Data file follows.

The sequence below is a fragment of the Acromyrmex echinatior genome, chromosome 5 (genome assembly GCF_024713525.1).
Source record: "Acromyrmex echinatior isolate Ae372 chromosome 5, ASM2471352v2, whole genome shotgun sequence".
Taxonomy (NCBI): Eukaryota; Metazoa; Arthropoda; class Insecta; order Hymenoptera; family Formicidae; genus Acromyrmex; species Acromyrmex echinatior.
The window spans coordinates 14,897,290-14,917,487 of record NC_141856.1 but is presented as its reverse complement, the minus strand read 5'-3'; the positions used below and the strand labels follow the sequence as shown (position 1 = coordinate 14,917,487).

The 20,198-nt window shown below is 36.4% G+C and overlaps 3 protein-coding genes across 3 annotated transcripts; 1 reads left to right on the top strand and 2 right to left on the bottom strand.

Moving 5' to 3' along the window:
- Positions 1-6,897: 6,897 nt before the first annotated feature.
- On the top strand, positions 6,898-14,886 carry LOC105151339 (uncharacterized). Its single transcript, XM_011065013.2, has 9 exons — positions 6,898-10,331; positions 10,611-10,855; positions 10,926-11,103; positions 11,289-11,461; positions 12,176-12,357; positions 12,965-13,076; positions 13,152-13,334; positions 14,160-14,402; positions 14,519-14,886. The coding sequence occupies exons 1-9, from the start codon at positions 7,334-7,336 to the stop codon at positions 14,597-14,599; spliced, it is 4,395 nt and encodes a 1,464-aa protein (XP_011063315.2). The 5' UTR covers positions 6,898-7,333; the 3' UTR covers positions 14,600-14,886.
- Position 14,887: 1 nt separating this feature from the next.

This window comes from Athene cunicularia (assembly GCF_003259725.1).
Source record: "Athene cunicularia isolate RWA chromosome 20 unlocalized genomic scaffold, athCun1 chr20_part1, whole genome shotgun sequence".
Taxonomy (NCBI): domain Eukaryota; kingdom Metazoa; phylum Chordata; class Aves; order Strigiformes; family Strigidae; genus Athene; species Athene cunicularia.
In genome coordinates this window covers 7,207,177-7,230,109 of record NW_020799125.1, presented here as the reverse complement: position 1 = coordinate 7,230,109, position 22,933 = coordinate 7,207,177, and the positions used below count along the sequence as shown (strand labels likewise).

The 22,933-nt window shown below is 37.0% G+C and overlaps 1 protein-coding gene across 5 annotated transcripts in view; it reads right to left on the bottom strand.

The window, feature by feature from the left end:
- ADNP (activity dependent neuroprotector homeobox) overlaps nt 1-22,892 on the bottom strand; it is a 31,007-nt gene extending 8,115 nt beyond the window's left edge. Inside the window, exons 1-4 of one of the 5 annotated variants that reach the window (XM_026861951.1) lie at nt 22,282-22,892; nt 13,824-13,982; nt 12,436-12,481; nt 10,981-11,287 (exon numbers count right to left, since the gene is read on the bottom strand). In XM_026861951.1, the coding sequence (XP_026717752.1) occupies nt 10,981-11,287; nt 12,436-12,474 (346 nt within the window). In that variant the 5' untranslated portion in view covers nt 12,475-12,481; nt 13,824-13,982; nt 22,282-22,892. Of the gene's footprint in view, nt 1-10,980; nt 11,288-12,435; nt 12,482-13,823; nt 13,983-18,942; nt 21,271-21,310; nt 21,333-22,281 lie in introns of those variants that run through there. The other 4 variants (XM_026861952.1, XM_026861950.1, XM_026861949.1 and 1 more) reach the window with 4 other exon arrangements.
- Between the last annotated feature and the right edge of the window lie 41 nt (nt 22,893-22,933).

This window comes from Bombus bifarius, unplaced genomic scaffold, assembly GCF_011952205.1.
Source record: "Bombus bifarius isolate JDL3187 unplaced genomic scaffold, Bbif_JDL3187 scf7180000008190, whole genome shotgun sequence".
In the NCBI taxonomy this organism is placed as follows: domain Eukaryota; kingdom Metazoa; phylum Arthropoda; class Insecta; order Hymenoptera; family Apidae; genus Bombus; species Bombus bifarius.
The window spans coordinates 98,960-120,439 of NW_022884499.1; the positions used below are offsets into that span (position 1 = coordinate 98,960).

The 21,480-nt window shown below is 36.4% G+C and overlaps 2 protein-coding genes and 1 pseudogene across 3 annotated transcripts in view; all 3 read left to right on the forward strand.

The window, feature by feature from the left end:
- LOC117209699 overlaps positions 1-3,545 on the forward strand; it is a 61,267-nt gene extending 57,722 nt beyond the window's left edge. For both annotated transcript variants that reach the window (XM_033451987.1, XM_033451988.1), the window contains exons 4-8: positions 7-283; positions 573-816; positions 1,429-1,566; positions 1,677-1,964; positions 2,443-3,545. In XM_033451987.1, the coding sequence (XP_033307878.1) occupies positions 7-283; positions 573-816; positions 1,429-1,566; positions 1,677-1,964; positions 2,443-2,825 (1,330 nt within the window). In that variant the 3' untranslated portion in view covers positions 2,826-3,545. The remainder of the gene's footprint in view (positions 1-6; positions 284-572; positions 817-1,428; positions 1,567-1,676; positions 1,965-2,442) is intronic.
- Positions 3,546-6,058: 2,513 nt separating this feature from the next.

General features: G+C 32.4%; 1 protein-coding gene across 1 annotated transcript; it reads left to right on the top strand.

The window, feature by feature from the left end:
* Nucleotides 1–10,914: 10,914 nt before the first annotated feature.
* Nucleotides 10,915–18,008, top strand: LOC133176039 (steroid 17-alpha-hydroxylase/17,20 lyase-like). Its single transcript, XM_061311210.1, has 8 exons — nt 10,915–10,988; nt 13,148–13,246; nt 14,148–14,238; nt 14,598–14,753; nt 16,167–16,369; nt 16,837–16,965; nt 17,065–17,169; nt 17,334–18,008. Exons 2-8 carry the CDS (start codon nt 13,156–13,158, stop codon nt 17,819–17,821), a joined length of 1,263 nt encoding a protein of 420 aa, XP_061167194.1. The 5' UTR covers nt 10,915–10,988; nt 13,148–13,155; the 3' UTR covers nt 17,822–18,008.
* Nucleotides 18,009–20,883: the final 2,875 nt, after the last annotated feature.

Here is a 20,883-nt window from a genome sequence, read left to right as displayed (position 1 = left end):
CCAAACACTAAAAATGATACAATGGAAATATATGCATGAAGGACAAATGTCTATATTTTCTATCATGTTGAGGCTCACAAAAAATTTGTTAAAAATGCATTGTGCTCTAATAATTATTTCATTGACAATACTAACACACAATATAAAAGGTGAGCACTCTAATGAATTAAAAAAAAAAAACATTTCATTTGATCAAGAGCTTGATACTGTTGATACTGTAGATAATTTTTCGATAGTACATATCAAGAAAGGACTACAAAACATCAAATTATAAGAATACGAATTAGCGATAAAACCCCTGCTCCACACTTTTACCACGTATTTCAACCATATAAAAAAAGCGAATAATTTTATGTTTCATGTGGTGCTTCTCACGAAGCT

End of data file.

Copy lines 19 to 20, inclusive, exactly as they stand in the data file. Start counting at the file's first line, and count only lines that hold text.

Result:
Source record: "Bombus bifarius isolate JDL3187 unplaced genomic scaffold, Bbif_JDL3187 scf7180000008190, whole genome shotgun sequence".
In the NCBI taxonomy this organism is placed as follows: domain Eukaryota; kingdom Metazoa; phylum Arthropoda; class Insecta; order Hymenoptera; family Apidae; genus Bombus; species Bombus bifarius.